The myth that cacti need very little to no water for survival is very harmful and has led to many cacti plants dying. Just like any other plant, cacti also need your regular love and care and you will surely notice if your cactus is lacking water. If you suspect that your cactus is dehydrated, don’t worry, take a look at this article and find out what you can do to help it.
The most common signs of an Underwatered cactus are Shriveling, Brittle roots, and discoloration of leaves. In addition, dry brown spots, cactus spines drying out, or leaves curling are the sure signs of underwatered cactus. There are some special watering techniques to properly water your cactus.
- How Do You Tell if A Cactus is Over Or Under Watered?
- Signs of An Underwatered Cactus
- Identifying The Cause
- How to Revive an Underwatered Cactus?
- How to Water a Cactus
- How Often Should I Water My Cactus?
- Final words
How Do You Tell if A Cactus is Over Or Under Watered?
|Signs of Underwatered Cactus||Signs of Overwatered Cactus|
|Yellow color||Black or brown color|
|Spines and leaves drying, curling||Mushy, soft stems and spines|
|Brittle roots||Rotten roots|
Basically – underwatered cacti are generally drier, whereas overwatered cacti are mushier.
Important note: sometimes the symptoms of overwatering and underwatering may be similar because the plant isn’t getting enough water from the roots in both scenarios.
For example, wilting is more common for overwatering, but depending on the type of cactus, it can also happen when the plant is underwatered. The best way to know the difference for sure is to check the roots.
Signs of An Underwatered Cactus
Cactus Turning Yellow
If the body of your cactus (or the leaves on your cactus) is yellow, you’re either overwatering or underwatering your plant. The leaves and the body turn yellow when they can’t produce chlorophyll as they regularly do, and this may be due to root damage. Your plant’s roots are either rotten, or they are experiencing drought.
Your cactus will shrivel if it doesn’t get enough hydration simply because there’s not enough water in the tissues of your plant, which can result in distorted growth and shrinkage.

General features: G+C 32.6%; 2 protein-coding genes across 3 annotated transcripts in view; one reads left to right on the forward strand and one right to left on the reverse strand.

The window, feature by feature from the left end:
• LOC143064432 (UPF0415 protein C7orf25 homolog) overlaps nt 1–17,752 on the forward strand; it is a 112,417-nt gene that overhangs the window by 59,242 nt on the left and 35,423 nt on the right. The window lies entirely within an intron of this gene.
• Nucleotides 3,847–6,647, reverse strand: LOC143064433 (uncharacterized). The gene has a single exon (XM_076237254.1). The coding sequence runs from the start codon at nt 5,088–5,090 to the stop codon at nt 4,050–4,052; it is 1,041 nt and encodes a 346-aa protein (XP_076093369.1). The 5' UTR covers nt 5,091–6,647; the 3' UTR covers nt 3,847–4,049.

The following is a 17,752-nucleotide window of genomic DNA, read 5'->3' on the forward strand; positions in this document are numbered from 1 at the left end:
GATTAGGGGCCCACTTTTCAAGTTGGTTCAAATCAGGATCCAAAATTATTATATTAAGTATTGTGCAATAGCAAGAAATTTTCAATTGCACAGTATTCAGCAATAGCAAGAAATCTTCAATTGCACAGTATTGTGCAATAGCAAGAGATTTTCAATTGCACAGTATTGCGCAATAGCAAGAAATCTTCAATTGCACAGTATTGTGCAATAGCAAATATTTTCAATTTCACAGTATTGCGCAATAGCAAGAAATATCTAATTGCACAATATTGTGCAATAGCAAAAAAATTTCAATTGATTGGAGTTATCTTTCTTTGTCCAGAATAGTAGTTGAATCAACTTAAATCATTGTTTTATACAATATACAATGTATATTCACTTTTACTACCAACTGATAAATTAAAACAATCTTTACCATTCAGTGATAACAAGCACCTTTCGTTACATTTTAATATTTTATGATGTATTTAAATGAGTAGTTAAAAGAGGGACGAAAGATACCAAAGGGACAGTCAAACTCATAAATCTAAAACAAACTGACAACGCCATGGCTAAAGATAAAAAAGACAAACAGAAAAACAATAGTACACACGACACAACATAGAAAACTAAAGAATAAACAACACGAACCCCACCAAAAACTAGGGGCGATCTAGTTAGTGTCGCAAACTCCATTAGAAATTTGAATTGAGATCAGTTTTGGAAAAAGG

This will happen typically when the cactus has a more thin and upright posture. It will slowly start to droop down and soften because there isn’t enough water in its tissues to keep holding it up.
Cactus Has Brown Tips, Brown and Dry Edges
If your cactus has meatier tissue, the edges, and tips might start slowly wilting and dying because of insufficient water. This is manifested as dry, brown tips and edges. It could also be severe sunburn, which happens when you underwater your plant and leave it in the sun.
Dry Brown Spots on Leaves
Dry brown patches on your cactus leaves might appear because they are too close to a heat source or direct sunlight, but they’re not hydrated enough to tolerate it. By underwatering your plant, you’re making it more susceptible to sunburn and heat damage.
Cactus Leaves Curling
Your cactus’ leaves might curl if you’re underwatering them. Since they’re not getting enough hydration, they try to hold onto and retain as much water as possible, so that’s why their leaves might curl, in order to save resources.
This can also be a sign of overwatering – the same thing might be happening because your plant’s roots are rotten and the leaves aren’t getting water from them.
Another way underwatering manifests is by brittle roots. If your cactus’ roots aren’t getting enough moisture and nutrients from the soil, they will become dry and brittle. They will also break off in pieces if you tug on them.
Spines Falling Off
Because of insufficient hydration, the spines on your cactus will lose their strength and shine. They will become brittle and fragile and may start falling off if you touch them, or even on their own.
Identifying The Cause
Here are some tips for watering your cactus more efficiently:
- When watering, it should be done less often but abundantly and thoroughly, so that all the soil in the pot is soaked. Watering a cactus often, but scarcely, can cause distorted growth because the soil is moist only to half of the pot and the lower part will always remain dry.
- Watering your cactus with cold water can shock it, especially in the summertime. Always water your cactus with room temperature water.
- Water your plants with distilled water, filtered water or rainwater. Tap water contains chemicals that could harm your plant.
- Make a watering schedule. Check the moisture of your plant regularly, especially in the summer when it might need more water than usual.
- In late March or early April, when your plant starts “waking up”, start gently misting it with warm water to make it used to the temperature.